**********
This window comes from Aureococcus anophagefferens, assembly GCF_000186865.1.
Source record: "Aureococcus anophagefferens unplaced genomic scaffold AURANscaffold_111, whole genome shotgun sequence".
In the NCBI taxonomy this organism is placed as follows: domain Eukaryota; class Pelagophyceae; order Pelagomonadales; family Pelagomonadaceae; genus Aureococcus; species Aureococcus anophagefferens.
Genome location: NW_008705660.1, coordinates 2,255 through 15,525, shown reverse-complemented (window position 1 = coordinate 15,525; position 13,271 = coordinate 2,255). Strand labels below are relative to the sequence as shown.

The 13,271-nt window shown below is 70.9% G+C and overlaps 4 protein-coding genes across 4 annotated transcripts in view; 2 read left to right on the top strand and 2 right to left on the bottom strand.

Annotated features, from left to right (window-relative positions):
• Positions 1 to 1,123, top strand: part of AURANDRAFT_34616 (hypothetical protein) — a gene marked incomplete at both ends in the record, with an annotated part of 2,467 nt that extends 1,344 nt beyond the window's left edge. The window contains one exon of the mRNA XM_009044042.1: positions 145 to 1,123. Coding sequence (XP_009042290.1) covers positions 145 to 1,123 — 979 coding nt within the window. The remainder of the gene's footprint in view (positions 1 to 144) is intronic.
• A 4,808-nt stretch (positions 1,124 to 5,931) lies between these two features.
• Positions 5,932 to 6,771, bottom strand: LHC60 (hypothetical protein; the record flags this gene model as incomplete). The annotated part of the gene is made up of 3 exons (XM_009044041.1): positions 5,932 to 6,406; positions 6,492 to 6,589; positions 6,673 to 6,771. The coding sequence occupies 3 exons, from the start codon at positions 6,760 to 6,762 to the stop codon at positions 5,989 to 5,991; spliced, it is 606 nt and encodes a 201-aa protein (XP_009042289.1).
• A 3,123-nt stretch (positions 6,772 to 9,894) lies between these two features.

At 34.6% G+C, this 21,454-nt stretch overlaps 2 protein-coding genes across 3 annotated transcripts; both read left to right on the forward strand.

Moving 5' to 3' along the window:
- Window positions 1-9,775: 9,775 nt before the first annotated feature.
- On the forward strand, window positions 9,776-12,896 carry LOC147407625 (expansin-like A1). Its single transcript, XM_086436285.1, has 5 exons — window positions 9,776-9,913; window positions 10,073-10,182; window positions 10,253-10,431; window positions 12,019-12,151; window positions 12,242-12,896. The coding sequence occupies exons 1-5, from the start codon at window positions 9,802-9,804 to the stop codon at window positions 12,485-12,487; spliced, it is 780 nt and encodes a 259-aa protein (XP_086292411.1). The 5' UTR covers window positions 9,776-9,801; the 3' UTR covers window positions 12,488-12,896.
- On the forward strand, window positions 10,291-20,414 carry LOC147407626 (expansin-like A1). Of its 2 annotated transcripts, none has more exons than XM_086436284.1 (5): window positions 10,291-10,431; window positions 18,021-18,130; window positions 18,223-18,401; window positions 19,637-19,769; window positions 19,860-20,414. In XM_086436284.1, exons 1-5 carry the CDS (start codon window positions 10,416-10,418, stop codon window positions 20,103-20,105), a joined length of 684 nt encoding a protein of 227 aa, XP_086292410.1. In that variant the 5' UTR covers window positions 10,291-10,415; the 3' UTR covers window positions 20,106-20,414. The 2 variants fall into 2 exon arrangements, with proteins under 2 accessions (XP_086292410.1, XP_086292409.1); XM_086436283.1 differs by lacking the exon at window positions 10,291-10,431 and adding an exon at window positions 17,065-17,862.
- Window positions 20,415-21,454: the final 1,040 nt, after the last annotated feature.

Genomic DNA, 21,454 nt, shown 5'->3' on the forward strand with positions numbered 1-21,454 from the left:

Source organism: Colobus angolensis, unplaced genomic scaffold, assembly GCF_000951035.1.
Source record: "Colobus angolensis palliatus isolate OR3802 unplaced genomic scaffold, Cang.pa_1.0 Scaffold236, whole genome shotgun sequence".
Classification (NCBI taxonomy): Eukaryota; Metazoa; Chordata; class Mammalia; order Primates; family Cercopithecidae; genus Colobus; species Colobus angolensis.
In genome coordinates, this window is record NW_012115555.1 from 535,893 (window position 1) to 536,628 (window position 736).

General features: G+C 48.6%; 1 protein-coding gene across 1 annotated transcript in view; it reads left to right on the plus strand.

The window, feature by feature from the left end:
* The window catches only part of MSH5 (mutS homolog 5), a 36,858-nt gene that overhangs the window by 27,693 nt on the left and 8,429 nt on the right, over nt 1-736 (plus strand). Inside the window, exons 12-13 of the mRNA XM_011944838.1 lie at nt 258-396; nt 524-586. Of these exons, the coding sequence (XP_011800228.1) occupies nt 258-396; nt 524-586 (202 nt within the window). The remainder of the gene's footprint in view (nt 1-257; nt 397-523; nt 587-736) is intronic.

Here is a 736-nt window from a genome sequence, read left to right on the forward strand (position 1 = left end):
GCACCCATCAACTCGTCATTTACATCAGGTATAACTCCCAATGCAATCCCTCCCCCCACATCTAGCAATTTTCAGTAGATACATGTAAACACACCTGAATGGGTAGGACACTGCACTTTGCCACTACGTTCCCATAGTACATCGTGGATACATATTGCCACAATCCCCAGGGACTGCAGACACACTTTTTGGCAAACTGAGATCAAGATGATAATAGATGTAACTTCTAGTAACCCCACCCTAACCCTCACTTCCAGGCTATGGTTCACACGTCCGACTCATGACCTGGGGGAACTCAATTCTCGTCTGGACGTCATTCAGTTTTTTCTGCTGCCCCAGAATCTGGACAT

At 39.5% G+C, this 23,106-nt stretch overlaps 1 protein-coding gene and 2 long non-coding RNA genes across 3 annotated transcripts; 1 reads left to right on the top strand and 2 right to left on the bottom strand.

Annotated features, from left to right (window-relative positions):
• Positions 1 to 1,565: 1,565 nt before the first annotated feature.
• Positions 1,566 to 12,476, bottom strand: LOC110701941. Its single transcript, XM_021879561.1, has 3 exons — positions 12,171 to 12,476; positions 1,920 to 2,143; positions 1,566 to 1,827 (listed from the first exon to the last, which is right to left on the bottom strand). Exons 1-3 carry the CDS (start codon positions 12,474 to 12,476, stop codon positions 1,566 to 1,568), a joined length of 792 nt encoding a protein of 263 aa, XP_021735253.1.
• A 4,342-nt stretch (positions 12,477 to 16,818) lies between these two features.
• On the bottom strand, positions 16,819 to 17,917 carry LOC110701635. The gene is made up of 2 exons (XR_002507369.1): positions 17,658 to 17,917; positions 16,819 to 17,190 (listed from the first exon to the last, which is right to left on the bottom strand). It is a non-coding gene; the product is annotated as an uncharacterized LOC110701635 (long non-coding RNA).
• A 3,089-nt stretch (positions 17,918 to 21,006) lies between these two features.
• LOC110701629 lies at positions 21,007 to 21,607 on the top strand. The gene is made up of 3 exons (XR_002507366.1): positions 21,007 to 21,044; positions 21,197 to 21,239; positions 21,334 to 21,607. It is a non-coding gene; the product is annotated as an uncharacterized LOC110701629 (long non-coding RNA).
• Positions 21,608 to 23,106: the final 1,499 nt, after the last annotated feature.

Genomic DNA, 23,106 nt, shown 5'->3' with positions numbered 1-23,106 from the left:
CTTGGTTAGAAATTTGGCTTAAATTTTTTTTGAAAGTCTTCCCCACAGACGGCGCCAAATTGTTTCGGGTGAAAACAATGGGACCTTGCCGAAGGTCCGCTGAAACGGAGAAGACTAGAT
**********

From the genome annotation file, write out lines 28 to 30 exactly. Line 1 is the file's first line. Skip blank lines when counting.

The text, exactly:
Annotated features, from left to right (window-relative positions):
• Positions 1 to 1,565: 1,565 nt before the first annotated feature.
• Positions 1,566 to 12,476, bottom strand: LOC110701941. Its single transcript, XM_021879561.1, has 3 exons — positions 12,171 to 12,476; positions 1,920 to 2,143; positions 1,566 to 1,827 (listed from the first exon to the last, which is right to left on the bottom strand). Exons 1-3 carry the CDS (start codon positions 12,474 to 12,476, stop codon positions 1,566 to 1,568), a joined length of 792 nt encoding a protein of 263 aa, XP_021735253.1.